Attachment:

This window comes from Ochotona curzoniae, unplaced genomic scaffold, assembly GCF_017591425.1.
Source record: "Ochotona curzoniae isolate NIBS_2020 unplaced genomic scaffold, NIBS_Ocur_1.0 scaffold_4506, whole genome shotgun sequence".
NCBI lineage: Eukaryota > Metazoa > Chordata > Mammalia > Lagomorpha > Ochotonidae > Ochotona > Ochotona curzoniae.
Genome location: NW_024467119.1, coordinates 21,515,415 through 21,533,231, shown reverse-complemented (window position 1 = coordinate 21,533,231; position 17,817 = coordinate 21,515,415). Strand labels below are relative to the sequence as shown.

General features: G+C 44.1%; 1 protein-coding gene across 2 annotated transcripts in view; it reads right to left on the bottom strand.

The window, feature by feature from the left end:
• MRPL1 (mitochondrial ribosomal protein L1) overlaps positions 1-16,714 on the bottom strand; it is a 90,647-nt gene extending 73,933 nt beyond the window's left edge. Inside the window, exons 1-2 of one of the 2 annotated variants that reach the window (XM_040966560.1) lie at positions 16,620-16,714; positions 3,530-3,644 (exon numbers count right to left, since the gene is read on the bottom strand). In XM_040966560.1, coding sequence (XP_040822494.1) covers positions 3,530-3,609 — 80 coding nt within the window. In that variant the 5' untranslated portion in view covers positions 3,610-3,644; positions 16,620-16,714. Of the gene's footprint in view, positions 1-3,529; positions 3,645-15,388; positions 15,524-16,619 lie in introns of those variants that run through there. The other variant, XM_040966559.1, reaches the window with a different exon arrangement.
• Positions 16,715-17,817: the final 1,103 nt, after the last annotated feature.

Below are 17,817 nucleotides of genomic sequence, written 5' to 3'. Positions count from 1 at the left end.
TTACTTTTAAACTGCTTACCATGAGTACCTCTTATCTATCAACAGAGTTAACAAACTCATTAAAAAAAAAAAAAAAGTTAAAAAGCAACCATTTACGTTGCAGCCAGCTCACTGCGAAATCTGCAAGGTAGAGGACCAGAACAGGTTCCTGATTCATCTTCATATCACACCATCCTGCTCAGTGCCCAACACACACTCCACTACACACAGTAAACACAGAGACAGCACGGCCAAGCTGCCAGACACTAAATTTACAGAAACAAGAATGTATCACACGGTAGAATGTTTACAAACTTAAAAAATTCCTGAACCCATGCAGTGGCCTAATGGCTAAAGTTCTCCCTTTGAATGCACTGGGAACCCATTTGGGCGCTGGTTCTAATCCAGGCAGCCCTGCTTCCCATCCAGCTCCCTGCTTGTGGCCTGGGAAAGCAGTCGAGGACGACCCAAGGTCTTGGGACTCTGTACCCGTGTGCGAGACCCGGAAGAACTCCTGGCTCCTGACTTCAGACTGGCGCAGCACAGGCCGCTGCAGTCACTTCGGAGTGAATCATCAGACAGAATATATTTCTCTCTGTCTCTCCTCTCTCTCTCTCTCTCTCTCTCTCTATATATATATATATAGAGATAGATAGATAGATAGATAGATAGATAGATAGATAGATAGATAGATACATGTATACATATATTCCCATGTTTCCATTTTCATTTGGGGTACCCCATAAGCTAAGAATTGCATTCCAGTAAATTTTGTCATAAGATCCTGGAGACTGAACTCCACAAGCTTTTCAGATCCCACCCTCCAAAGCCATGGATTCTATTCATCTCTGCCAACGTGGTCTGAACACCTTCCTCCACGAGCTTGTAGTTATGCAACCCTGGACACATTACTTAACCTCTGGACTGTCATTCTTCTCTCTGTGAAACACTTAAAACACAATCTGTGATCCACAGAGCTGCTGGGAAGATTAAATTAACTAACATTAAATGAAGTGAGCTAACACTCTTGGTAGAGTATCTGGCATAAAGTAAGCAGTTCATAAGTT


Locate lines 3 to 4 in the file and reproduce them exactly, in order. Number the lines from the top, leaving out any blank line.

NCBI lineage: Eukaryota > Metazoa > Chordata > Mammalia > Lagomorpha > Ochotonidae > Ochotona > Ochotona curzoniae.
Genome location: NW_024467119.1, coordinates 21,515,415 through 21,533,231, shown reverse-complemented (window position 1 = coordinate 21,533,231; position 17,817 = coordinate 21,515,415). Strand labels below are relative to the sequence as shown.